3. Get personal
Being a small business might mean you don’t have access to endless resources or customer databases. However, it does give you the unique opportunity to offer truly personalized responses to your customers. This doesn’t just mean switching out one customer’s name for another in a template; anything you can say or do to make your customers feel valued counts. Go the extra mile, and your customer will build a loyalty to your company that can be extremely valuable.

4. Be flexible in your response
Another advantage of being a small business in these circumstances is that you can be less rigid. Big businesses have strict, clearly established rules and protocol to follow. Small businesses can differentiate, and even excel, by being more flexible. Of course, this won’t always be possible, and it’s important to maintain a basic structure to keep your company organized. However, by deviating from the script once in a while, you can build a connection with your customers that other companies can’t.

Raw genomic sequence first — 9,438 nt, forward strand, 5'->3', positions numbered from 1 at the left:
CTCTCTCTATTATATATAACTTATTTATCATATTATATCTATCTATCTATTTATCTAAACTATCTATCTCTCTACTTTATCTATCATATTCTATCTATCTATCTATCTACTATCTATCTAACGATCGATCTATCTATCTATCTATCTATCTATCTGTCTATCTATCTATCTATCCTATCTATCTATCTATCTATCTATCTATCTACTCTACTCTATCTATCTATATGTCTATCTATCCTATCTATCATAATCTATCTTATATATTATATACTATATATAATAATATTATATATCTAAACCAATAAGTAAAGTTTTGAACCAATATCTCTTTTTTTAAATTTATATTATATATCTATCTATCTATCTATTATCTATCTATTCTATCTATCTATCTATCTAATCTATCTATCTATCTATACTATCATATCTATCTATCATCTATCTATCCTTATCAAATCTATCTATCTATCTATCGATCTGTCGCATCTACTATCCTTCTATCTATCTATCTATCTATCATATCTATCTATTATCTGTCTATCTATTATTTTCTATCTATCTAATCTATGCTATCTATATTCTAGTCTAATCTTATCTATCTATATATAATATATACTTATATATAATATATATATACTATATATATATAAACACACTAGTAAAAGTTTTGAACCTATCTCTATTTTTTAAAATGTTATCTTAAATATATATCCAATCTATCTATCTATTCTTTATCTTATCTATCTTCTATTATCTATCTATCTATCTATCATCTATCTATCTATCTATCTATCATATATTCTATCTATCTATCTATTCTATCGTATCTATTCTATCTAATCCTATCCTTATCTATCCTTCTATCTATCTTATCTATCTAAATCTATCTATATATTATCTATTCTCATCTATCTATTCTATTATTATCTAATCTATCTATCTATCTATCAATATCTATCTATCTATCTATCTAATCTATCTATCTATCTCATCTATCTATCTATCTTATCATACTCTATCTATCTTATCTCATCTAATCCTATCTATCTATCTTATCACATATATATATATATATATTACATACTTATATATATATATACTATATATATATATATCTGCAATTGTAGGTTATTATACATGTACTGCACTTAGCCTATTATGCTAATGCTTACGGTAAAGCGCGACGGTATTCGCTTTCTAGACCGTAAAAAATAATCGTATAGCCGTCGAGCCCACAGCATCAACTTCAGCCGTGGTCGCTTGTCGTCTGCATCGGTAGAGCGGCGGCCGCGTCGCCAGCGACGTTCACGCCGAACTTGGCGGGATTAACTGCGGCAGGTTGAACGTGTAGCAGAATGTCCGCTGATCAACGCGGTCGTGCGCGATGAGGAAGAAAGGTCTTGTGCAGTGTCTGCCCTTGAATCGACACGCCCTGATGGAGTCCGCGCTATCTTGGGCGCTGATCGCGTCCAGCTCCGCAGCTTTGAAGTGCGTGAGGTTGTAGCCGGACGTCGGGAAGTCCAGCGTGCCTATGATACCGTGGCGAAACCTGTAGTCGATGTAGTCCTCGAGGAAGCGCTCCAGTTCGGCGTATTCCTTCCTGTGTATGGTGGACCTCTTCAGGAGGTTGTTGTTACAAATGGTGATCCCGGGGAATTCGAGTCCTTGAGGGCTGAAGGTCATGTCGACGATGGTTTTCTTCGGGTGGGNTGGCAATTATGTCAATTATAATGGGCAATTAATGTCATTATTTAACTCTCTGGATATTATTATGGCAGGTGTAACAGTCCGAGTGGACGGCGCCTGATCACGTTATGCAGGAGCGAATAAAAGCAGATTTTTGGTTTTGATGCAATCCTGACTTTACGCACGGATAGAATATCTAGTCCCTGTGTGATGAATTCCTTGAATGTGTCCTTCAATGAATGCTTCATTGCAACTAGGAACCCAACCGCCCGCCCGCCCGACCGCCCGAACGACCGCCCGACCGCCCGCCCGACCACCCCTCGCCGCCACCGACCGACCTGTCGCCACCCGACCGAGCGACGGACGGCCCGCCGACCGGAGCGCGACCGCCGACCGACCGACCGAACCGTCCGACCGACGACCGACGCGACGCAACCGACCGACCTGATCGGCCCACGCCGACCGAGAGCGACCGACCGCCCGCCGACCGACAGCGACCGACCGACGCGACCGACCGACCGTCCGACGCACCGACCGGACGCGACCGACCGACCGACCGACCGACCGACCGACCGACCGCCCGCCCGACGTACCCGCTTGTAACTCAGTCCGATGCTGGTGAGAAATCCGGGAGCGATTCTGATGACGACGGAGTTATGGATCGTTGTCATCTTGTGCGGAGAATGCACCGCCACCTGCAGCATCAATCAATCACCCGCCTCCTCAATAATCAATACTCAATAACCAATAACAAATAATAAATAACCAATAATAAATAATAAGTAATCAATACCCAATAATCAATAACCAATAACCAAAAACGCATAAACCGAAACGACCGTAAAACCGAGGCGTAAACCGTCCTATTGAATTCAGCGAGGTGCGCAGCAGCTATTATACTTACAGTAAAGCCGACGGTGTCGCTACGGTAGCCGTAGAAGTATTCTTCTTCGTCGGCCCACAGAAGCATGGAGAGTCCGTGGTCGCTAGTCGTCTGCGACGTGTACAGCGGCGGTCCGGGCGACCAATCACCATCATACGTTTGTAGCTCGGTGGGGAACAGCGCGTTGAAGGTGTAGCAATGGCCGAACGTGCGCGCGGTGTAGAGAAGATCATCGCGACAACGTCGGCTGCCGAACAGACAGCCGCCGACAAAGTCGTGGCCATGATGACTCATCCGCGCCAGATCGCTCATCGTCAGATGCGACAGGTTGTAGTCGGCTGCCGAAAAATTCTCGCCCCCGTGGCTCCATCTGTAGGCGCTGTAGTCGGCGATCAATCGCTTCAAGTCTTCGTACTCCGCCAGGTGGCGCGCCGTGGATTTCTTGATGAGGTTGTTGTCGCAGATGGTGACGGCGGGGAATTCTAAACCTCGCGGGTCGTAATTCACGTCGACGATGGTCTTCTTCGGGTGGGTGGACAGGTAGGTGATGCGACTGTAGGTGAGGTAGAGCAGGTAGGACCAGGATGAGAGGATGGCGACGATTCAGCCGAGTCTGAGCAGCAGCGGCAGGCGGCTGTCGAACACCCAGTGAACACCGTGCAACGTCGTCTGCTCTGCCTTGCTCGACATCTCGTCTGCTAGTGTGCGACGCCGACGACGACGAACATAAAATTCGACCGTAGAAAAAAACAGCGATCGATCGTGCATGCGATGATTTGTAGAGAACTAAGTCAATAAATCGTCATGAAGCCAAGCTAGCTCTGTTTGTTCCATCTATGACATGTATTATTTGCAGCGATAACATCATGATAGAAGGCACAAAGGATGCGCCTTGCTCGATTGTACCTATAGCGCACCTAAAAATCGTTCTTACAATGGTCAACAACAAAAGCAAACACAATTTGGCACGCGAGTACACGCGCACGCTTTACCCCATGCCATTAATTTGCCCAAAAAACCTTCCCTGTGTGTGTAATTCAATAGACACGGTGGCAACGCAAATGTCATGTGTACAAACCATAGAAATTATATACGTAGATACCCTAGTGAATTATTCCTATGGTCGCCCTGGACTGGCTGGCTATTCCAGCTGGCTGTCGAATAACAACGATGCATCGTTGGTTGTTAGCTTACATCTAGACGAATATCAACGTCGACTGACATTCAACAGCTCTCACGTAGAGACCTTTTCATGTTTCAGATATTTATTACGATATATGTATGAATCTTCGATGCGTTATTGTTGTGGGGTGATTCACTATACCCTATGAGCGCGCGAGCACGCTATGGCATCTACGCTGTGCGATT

5. Get input from your customers
​As a small business, it can be hard to perfect your product. Why not use your customer to help you improve your offering? After all, they know better than anyone where there is room for improvement. It’s a win-win situation: you’ll make your offer better for your existing customers, potentially help attract more customers, and your customer can give valuable input and feel appreciated.


Top 5 Things Professionals Shouldn't Do on LinkedIn

LinkedIn is easily one of the most popular social media networks available for professional networking that you can find globally. Unfortunately, a lot of people make mistakes while using LinkedIn due to lack of awareness. Here is a list of the 5 worst things that you should never do on LinkedIn as a professional.

1. Controversial posts